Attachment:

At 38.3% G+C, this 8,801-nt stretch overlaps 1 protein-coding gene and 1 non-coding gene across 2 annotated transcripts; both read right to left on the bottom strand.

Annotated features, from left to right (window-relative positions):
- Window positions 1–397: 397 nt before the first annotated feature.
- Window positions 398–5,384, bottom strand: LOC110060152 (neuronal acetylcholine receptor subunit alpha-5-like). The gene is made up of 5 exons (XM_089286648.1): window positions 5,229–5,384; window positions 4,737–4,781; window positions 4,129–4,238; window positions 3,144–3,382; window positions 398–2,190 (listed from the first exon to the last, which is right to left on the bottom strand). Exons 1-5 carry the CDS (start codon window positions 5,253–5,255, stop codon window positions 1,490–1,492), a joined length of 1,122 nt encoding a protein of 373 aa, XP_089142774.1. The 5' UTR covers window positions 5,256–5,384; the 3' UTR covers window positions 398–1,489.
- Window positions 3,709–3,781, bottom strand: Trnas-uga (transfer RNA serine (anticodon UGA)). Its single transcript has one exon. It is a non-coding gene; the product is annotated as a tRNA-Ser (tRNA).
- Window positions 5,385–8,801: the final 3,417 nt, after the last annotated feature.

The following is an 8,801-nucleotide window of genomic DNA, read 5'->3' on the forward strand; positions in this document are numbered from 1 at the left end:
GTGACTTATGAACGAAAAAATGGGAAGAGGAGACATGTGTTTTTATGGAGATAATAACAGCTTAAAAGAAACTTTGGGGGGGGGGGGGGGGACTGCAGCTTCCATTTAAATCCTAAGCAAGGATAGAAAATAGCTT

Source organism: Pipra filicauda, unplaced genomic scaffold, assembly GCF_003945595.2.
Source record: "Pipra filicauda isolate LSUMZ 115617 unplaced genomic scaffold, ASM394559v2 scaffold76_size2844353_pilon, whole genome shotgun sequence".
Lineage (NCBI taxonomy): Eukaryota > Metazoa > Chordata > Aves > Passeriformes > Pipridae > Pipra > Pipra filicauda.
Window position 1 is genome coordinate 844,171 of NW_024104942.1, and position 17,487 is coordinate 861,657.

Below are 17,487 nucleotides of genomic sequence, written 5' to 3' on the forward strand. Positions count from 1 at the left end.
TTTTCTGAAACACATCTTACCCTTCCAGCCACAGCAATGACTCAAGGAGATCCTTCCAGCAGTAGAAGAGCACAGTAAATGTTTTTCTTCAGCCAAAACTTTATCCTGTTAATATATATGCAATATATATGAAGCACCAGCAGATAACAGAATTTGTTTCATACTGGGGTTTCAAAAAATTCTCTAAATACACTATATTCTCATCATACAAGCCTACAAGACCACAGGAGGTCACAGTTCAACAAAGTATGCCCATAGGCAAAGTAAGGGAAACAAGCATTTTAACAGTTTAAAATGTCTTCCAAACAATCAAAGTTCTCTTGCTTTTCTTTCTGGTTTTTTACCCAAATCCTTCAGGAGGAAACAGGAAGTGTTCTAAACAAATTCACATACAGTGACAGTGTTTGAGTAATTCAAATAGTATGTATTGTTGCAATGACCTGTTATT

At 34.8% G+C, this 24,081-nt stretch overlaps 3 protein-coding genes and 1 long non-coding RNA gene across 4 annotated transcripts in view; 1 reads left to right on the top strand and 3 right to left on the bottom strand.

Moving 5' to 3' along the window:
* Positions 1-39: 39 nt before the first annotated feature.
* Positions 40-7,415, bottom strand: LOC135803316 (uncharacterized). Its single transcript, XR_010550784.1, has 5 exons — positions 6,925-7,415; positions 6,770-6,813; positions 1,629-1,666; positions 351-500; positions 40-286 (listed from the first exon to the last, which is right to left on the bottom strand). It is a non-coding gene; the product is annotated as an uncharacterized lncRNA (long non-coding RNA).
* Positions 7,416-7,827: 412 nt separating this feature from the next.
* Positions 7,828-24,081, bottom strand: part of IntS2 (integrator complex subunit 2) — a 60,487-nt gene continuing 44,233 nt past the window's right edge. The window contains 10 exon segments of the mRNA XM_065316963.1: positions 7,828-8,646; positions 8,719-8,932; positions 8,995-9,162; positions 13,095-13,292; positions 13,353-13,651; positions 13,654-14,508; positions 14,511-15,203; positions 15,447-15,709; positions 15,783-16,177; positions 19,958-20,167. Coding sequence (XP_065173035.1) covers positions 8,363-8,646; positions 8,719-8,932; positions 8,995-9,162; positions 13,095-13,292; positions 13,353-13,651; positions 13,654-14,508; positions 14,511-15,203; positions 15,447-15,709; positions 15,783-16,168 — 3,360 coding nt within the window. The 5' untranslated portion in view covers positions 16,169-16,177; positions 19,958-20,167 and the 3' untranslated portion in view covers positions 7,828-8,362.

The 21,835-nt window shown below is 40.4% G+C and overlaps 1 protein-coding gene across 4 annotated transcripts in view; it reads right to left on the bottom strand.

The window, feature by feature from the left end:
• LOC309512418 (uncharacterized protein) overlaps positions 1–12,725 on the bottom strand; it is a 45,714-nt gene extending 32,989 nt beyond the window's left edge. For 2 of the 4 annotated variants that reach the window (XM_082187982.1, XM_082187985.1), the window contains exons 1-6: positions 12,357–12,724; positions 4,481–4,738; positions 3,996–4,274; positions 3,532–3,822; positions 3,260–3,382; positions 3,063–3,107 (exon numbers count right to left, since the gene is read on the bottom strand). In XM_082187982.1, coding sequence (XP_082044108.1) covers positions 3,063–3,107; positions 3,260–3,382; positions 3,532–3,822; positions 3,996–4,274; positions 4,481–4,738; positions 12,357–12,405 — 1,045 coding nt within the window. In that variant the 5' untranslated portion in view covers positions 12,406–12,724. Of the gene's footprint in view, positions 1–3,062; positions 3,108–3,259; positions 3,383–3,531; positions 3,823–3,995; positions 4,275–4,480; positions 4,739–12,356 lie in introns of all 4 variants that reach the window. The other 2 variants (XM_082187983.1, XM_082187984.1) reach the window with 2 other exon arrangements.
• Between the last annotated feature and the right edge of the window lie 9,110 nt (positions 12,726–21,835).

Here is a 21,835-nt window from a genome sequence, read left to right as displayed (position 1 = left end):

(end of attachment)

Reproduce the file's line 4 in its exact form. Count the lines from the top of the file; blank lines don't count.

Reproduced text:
- Window positions 398–5,384, bottom strand: LOC110060152 (neuronal acetylcholine receptor subunit alpha-5-like). The gene is made up of 5 exons (XM_089286648.1): window positions 5,229–5,384; window positions 4,737–4,781; window positions 4,129–4,238; window positions 3,144–3,382; window positions 398–2,190 (listed from the first exon to the last, which is right to left on the bottom strand). Exons 1-5 carry the CDS (start codon window positions 5,253–5,255, stop codon window positions 1,490–1,492), a joined length of 1,122 nt encoding a protein of 373 aa, XP_089142774.1. The 5' UTR covers window positions 5,256–5,384; the 3' UTR covers window positions 398–1,489.